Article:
Nov 23, 2015
A federal jury ruled in favor of Donald Eugene Gates in his civil lawsuit against District of Columbia police. Gates spent 27 years in prison after being wrongly convicted of the 1981 rape and murder of a Georgetown University student, Catherine Schilling. Gates was exonerated in 2009 after DNA tests pinned the crimes on another man.
In the lawsuit, Gates’ attorneys showed two DC detectives, Ronald Taylor and Norman Brooks, paid an informant, Gerald Max Smith, $1,300 to falsely claim Gates confessed to the crimes. Smith at the time had two felony convictions and was facing a third for a purse-snatching in the area where Schilling was murdered. The cops withheld the information regarding Smith’s past criminal record and impending trial from Gates’ defense attorneys. The charge against Smith was dropped in exchange for his testimony against Gates.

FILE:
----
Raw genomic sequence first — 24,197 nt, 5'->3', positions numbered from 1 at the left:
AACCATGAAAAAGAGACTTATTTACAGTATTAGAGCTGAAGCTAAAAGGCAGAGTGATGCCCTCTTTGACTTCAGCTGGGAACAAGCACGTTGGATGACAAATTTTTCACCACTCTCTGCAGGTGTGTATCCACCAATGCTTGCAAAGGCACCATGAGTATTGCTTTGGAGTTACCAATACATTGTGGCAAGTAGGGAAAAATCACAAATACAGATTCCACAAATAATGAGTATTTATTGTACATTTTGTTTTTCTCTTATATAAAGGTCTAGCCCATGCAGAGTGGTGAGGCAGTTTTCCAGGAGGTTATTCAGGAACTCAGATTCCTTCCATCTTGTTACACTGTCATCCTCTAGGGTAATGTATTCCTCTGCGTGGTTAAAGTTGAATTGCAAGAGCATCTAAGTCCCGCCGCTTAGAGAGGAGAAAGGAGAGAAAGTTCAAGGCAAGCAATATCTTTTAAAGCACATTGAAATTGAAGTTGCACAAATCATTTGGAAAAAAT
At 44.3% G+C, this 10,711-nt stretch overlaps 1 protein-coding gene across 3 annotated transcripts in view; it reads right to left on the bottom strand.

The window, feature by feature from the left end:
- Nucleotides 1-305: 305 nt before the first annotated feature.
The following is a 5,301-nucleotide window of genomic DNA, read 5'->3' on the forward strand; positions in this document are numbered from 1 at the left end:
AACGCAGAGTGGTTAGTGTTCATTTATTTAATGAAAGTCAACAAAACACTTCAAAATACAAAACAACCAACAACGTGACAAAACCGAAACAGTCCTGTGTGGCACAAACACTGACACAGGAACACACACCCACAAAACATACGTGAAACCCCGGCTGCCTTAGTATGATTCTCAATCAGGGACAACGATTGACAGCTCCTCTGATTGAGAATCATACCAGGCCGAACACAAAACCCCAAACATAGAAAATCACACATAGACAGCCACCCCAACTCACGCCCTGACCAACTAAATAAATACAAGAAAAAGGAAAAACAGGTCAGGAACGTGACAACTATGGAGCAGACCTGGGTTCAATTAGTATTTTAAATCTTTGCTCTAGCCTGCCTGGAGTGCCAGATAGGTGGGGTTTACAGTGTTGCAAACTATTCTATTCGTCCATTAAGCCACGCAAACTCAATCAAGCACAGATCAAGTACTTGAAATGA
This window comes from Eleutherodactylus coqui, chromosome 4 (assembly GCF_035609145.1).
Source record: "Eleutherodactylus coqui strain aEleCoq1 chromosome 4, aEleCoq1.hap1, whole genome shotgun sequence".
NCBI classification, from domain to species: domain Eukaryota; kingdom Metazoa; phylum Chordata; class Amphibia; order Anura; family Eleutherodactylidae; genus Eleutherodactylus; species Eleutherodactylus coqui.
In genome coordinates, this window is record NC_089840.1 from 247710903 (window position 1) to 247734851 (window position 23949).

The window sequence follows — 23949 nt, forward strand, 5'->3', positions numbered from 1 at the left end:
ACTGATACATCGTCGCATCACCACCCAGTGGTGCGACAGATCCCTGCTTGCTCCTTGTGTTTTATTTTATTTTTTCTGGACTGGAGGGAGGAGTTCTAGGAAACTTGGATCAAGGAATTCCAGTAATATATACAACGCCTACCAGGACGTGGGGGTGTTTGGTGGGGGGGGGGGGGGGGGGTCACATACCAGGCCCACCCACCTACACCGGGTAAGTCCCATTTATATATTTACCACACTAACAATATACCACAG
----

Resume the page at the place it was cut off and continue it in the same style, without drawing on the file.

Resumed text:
Gates’ conviction was also based on false testimony from an FBI forensic analyst, Michael Malone, who testified that a hair sample taken from Gates was “microscopically indistinguishable” from hairs found on Schilling’s body.
An internal FBI investigation later showed Malone’s testimony did not match his notes in the case. The investigation also showed that not only Malone, but other FBI analysts made similarly false and misleading reports in cases around the country.
Following the verdict, the District agreed to award Gates a 16.5 million dollar settlement. In his case, Gates at least received something for the 27 years of hard time he spent in prison because police schemed to get a conviction. But his case shows the kind of “justice” the poor routinely receive in the U.S.